Aggarwal also gives us a glimpse of the now 49 year old music director's dropping out of school, and his struggles to make it big as also his life after fame, besides an insight into his personal life comprising his three sisters, mother wife and three children..

How he re invents himself and how his sound engineering catapults him to meteoric heights can be best understood if one gets to comprehend the person behind such creative compositions. Thus the film has many singing paean to his forte. If, on the one hand, many of the stalwarts from Bollywood who have worked with him like Shekhar Kapur, Gulzar, Javed Akhtar, Alka Yagnik, Ashutosh Gowariker, Aamir Khan have some great words of praise about his genius others like directors Mani Rathnam, Subhash Ghai, Ram Gopal Varma and singer Alka Yagnik have interesting anecdotes to share about his rather "eccentric behavior" at times. They recall with fondness how his unconventional attitude towards work made them sit up and take note of his mastermind and brilliance, but only after finding him somewhat of an oddball. Rahman's penchant for recording at night has many a tales that gives some of Bollywood's playback singers the jitters and such stories merit another film.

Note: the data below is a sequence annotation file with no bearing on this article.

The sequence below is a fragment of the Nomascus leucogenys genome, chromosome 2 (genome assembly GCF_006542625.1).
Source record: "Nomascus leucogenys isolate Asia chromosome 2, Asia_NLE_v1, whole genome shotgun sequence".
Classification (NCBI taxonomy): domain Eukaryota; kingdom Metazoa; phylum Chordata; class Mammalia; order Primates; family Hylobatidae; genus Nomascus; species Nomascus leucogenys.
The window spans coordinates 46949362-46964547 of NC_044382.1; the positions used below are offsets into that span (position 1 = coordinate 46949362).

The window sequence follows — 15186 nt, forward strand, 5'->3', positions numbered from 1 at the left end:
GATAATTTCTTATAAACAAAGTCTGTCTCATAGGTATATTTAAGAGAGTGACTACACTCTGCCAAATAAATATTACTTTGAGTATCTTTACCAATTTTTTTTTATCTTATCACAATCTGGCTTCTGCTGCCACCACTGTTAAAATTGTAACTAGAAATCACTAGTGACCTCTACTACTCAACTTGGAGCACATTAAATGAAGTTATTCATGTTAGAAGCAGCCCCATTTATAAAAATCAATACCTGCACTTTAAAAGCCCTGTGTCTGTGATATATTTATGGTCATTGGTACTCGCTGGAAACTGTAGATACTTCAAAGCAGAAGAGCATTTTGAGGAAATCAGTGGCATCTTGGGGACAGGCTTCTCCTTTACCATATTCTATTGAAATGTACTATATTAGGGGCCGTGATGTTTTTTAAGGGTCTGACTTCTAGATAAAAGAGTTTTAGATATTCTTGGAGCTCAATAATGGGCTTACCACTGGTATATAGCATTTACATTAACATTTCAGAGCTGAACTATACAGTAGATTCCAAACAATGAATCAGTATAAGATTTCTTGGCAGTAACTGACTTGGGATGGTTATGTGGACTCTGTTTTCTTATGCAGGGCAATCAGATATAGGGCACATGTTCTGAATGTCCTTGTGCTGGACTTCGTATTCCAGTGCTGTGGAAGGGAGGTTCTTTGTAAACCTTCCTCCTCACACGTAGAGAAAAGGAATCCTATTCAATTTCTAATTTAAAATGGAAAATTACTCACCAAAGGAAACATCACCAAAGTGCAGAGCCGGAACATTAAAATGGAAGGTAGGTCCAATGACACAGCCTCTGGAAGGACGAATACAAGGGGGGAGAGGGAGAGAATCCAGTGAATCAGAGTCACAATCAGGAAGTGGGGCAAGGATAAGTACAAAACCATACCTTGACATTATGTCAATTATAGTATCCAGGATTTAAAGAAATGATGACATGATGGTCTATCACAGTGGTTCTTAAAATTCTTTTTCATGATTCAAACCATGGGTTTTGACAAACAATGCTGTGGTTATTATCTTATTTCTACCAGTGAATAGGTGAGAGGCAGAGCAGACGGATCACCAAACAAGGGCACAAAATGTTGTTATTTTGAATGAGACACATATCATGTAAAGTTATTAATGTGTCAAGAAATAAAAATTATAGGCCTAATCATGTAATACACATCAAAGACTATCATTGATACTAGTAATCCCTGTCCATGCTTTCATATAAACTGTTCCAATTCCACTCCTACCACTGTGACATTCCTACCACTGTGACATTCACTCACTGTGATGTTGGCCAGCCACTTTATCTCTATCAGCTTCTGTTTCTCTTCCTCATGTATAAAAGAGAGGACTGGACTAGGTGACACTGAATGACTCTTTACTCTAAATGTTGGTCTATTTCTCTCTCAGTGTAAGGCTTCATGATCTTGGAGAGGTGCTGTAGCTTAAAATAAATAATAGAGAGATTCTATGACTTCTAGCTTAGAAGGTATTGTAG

Gulzar highlights Rahman's breaking away from the traditional format of a song while either going back and forth with the interlude or all along changing the patterns and the refrain. Yagnik on her part "has always been intrigued by his compositions," she says. "I recorded the Taal song (Dil yeh bechain ve….) and didn't think much of what I had recorded since I was made to sing a couple of lines here and there and asked to improvise…It was only when I heard the song that I realized what he does with his orchestration."